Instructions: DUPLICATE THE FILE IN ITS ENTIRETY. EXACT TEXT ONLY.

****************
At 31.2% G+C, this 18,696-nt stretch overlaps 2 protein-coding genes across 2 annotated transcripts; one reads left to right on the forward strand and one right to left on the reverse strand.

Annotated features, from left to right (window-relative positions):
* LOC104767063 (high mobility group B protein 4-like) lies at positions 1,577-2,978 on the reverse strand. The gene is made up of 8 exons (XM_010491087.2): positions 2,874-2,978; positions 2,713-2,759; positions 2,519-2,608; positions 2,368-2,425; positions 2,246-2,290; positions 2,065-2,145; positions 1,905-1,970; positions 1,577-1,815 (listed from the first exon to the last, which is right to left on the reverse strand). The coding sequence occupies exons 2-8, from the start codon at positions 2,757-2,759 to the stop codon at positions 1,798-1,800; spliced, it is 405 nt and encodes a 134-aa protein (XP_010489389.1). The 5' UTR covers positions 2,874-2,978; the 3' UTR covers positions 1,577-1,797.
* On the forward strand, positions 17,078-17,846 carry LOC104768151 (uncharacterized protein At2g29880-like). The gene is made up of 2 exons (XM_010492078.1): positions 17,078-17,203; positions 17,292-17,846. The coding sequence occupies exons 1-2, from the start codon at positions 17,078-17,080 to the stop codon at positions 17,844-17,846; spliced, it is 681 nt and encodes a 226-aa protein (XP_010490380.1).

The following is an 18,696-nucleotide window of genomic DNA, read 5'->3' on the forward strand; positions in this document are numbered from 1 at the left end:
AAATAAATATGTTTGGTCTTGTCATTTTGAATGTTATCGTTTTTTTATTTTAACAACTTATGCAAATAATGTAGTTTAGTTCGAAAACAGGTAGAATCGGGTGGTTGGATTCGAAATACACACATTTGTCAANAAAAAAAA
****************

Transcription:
At 31.2% G+C, this 18,696-nt stretch overlaps 2 protein-coding genes across 2 annotated transcripts; one reads left to right on the forward strand and one right to left on the reverse strand.

Annotated features, from left to right (window-relative positions):
* LOC104767063 (high mobility group B protein 4-like) lies at positions 1,577-2,978 on the reverse strand. The gene is made up of 8 exons (XM_010491087.2): positions 2,874-2,978; positions 2,713-2,759; positions 2,519-2,608; positions 2,368-2,425; positions 2,246-2,290; positions 2,065-2,145; positions 1,905-1,970; positions 1,577-1,815 (listed from the first exon to the last, which is right to left on the reverse strand). The coding sequence occupies exons 2-8, from the start codon at positions 2,757-2,759 to the stop codon at positions 1,798-1,800; spliced, it is 405 nt and encodes a 134-aa protein (XP_010489389.1). The 5' UTR covers positions 2,874-2,978; the 3' UTR covers positions 1,577-1,797.
* On the forward strand, positions 17,078-17,846 carry LOC104768151 (uncharacterized protein At2g29880-like). The gene is made up of 2 exons (XM_010492078.1): positions 17,078-17,203; positions 17,292-17,846. The coding sequence occupies exons 1-2, from the start codon at positions 17,078-17,080 to the stop codon at positions 17,844-17,846; spliced, it is 681 nt and encodes a 226-aa protein (XP_010490380.1).

The following is an 18,696-nucleotide window of genomic DNA, read 5'->3' on the forward strand; positions in this document are numbered from 1 at the left end:
AAATAAATATGTTTGGTCTTGTCATTTTGAATGTTATCGTTTTTTTATTTTAACAACTTATGCAAATAATGTAGTTTAGTTCGAAAACAGGTAGAATCGGGTGGTTGGATTCGAAATACACACATTTGTCAANAAAAAAAA